Monday, June 1, 2009
MONDAY, June 1 (HealthDay News) -- In patients with advanced non-small cell lung cancer (NSCLC), new drugs and drug combinations can prolong survival, while hormone therapy among menopausal females with lung cancer is associated with increased mortality risk, according to research presented at the annual meeting of the American Society of Clinical Oncology, held from May 29 to June 2 in Orlando, Fla.
In one study, Vincent A. Miller, M.D., of the Memorial Sloan-Kettering Cancer Center in New York City, and colleagues randomly assigned 768 patients to receive either bevacizumab (Avastin) plus erlotinib (Tarceva) or bevacizumab plus placebo after initial cytotoxic chemotherapy with bevacizumab. Compared to the addition of placebo, the researchers found that the addition of erlotinib was associated with a 29 percent reduced risk of disease progression and longer median progression-free survival.
Other studies presented included one supporting maintenance therapy with pemetrexed (Alimta) for improved overall survival in NSCLC, and another reporting that vandetanib (Zactima) improves progression-free survival in NSCLC patients. From the Women's Health Initiative, a secondary analysis indicates that estrogen and progestin use ups the mortality risk for women with NSCLC.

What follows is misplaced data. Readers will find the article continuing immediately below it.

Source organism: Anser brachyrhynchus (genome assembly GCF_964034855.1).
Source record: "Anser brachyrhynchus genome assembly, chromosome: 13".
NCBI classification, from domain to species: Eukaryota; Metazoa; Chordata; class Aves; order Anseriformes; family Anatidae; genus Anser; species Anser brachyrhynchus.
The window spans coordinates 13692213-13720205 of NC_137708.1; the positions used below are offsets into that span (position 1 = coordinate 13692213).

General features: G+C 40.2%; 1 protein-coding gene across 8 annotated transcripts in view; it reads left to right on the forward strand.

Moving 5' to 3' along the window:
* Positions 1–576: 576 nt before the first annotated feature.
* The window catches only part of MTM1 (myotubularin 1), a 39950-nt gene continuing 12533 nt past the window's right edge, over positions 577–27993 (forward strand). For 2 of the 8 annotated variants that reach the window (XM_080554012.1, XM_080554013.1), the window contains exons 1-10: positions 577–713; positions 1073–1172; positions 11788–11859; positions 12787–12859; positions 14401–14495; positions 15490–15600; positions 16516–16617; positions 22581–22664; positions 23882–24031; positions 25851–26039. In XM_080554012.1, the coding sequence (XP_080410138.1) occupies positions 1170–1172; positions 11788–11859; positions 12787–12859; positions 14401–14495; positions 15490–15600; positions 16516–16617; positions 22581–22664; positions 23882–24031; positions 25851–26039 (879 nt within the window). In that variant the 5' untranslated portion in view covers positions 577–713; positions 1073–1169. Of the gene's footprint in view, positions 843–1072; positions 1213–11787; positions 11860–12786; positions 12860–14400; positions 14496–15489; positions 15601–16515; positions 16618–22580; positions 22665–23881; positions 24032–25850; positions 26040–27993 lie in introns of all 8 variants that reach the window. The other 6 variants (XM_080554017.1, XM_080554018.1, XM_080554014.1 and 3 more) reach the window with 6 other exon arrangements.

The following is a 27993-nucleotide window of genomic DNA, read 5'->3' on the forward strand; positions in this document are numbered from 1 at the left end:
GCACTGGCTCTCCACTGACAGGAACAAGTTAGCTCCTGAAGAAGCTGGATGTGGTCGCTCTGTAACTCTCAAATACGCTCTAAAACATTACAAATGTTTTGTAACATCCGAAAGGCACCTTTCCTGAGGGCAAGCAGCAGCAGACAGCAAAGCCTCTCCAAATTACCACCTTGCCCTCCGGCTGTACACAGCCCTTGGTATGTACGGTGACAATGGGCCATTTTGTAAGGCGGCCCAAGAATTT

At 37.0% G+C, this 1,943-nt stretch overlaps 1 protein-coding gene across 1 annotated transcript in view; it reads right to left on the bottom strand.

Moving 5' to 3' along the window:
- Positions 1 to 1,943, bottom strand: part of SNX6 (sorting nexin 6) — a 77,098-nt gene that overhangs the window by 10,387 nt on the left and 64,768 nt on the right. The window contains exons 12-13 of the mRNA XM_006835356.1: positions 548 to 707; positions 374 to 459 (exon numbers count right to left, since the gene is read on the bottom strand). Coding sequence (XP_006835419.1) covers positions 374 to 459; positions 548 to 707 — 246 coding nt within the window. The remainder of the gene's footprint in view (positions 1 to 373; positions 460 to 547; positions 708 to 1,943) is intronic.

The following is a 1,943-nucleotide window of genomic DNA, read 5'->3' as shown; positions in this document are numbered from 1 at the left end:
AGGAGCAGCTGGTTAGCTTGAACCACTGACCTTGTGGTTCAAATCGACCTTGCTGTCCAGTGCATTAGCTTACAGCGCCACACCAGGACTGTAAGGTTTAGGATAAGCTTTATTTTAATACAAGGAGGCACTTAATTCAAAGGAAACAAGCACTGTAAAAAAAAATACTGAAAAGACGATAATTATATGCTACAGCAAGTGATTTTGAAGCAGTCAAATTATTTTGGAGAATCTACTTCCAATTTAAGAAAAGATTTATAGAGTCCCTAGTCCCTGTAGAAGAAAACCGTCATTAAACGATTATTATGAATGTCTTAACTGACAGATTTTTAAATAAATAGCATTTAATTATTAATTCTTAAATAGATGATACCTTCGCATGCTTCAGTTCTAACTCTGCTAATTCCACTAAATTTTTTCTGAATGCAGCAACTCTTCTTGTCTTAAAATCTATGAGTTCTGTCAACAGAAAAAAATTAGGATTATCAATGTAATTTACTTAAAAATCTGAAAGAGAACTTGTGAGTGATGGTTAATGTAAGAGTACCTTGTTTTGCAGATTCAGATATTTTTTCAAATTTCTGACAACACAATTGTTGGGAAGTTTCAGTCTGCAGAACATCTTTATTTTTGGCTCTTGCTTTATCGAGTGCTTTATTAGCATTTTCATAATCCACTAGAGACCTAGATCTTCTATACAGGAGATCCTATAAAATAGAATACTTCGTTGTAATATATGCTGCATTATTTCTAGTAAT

"The studies presented today highlight promising new targeted therapies and milder treatment regimens that improve survival," said Bruce E. Johnson, M.D., director of the Dana-Farber Harvard Medical Center Lung Cancer Program in Boston and moderator of the press briefing.
Pharmaceutical relationship disclosures were made for all studies presented.
Diabetes & Endocrinology
Copyright © 2009 ScoutNews, LLC. All rights reserved.